When Michael Cimino’s 3-hour-and-39-minute epic was screened in New York in November 1980, United Artists’ managers blanched, the critics brandished their pens, and Cimino hastened to explain that the film had been edited with undue speed to meet a release deadline.
No doubt about it, his two-year obsession, his beloved vision of the 19th-century West, was a bomb—a shocking debacle for a hot director who’d managed to keep even the studio from seeing it until the last minute.
The film is “something quite rare in movies these days,” wrote Vincent Canby, “an unqualified disaster.” And the inimitable Pauline Kael described it as a “woozy, morose mixture of visual virtuosity, overarching ambition, and slovenly writing,” adding that “it’s a movie you want to deface; you want to draw mustaches on it.
This monumental embarrassment to United Artists caused many film companies to take a hard look at the megabucks they were pouring into moviemaking with such enthusiasm. Other recent biggies included Star Trek at $40 million (one of the few that earned out and then some), The Blues Brothers at $36 million, and Apocalypse Now at $32 million. Heaven’s Gate, it was estimated, would have to gross $140 million just to break even. The big studios suddenly wondered whether the time had come to curb their zealous directors, be they divinely inspired or merely self-indulgent.
The screenplay for Cimino’s epic about a range war between cattlemen and immigrant farmers in the 1880s had been kicking around for about ten years. One studio president who rejected it called it a “a good yarn if you wanted to make a western” (which no one really did), while elsewhere it was criticized for its lack of humor, pace, and clarity. But then The Deer Hunter won Cimino the 1978 Oscar for best director and he became Hollywood’s boy wonder overnight. The new management at United Artists decided to take on the project, which Cimino at one point claimed could be completed for under $8 million. The contract signed in the spring of 1979 allotted him $11.6 million.
That summer Michael Cimino, Kris Kristofferson, Christopher Walken, Isabelle Huppert, Jeff Bridges, producer Joann Carelli, and over 100 technicians and craftsmen packed up their belongings and headed for the sleepy town of Kalispell, Montana.
From there the obsessive director launched his dream, with his mania for authenticity the sole beacon, the guiding force, the green light to spend—and keep on spending. The main street of Wallace, Idaho, was turned into boomtown Casper, Wyoming, of 1892; a fictional town of Sweetwater was erected in Glacier National Park; sets were built on the Blackfoot Indian reservation at the Canadian border and in the Flathead National Forest. More extravagant still was a 100-foot-long, 42-foot-wide skating rink built in Kalispell, complete with a huge woodburning stove that caused temperatures inside to soar to 100° and necessitated packing the cameras in ice. Two hundred fifty extras practiced on old-fashioned skates for six months—all for a skating sequence in the film of a few minutes.
“Every article of clothing, every structure, every sign,” asserted Cimino, “is based on a photograph of the period.” A 19th-century locomotive from Denver had to, be rerouted all over the West because it was too big to go through most tunnels. Cimino himself combed this country and many others before finding a hat maker in Philadelphia who could make top hats to his satisfaction.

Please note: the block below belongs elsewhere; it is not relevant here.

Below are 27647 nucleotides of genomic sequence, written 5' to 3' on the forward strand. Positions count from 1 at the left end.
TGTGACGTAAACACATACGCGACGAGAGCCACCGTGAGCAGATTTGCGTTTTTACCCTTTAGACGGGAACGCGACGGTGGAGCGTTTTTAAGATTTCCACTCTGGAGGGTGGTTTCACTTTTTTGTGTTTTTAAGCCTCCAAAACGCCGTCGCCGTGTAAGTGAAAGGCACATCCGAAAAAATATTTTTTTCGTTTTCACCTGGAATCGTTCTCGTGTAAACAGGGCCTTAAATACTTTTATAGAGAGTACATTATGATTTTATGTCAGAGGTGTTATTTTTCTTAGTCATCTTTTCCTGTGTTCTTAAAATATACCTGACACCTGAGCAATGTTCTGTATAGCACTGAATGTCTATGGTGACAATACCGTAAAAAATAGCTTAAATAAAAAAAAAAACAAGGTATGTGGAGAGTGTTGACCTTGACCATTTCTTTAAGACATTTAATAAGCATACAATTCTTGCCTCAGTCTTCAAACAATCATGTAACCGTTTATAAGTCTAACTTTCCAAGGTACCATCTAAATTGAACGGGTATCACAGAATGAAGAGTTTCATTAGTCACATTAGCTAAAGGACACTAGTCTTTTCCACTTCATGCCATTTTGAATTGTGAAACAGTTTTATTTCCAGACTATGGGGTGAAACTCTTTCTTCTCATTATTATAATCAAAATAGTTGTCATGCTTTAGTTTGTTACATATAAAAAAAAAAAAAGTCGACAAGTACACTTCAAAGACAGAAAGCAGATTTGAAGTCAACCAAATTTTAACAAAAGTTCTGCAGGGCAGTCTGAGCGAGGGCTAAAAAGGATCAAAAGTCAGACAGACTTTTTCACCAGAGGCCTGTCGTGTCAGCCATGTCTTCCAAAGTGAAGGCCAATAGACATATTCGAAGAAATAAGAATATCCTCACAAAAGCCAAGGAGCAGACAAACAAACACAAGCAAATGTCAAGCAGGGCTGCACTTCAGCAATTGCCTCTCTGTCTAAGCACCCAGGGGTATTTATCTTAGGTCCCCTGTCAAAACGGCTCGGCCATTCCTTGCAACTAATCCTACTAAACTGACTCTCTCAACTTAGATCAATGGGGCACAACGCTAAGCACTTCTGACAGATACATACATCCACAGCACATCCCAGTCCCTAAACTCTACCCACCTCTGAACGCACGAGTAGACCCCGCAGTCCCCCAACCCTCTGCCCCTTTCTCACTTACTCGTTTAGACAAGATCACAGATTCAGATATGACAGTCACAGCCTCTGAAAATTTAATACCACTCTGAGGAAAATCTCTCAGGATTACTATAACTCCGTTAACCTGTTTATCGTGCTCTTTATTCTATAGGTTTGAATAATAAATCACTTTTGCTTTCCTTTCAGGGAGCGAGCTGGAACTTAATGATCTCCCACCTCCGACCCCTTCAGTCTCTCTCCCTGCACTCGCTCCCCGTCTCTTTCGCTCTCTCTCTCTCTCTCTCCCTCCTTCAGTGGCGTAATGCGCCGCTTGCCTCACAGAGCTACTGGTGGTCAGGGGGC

He used 80 wagon teams and, as one crew member remarked, he “interviewed 300 horses for this movie.” Twelve hundred actors and extras attended classes in bullwhipping, wagon driving, waltzing, and horseback riding, while one of France’s most prominent young actresses, Isabelle Huppert, went to a bordello in Idaho for three days to learn her role from the pros. Hoping to safeguard his brainchild from the label of western, Cimino added a brief epilogue on a yacht, which cost $300,000, and a lavish prologue featuring an 1870 Harvard graduation with hundreds of students waltzing on the lawn, brass bands, and boys in top hats rushing through the streets. (Ironically, Cimino’s insistence on the real lapsed when it came to the plot, which deviates considerably from the historical facts.)
Cimino insisted that each scene be shot 20 or 30 times where most directors would settle for 4 or 5. Kris Kristofferson had to wield a bullwhip before the cameramen over 50 times. Cimino reportedly threw a party when he surpassed the film footage of Apocalypse Now, reaching an incredible 1.5 million feet.
He spent 156 shooting days, thousands of man-hours, millions of dollars. The townspeople of Kalispell soon caught on that movie crews from Hollywood have bucks to spare, and theirs was a captive market. In negotiating for land use, for instance, producer Carelli told American Film: “After we made the deals, before production started, every landowner changed his mind. ‘You can’t use my land,’ he’d say, ‘unless you give me another $50,000.’ What choice did we have? In some cases we did try to find new locations, and that would take more money, too. It was like holdup time without a gun.”
If the powers that be at United Artists had a glimmering of the extent of Cimino’s extravaganza, they hesitated to intervene. They were in too deep, and what would a subjective film grounded in a personal vision be without the one who envisioned it? So in 1980 the film had a brief stint before the public eye (which was stunned and amused), then was recalled, reedited, and re-released in 1981, at which, point critics still called it “murky” and “inhuman.”
With interest payments, advertising, and reediting costs on top of the initial estimated $36 million in production expenses, total costs hovered around $40 million, perhaps higher, a memorable catastrophe in the history of show biz.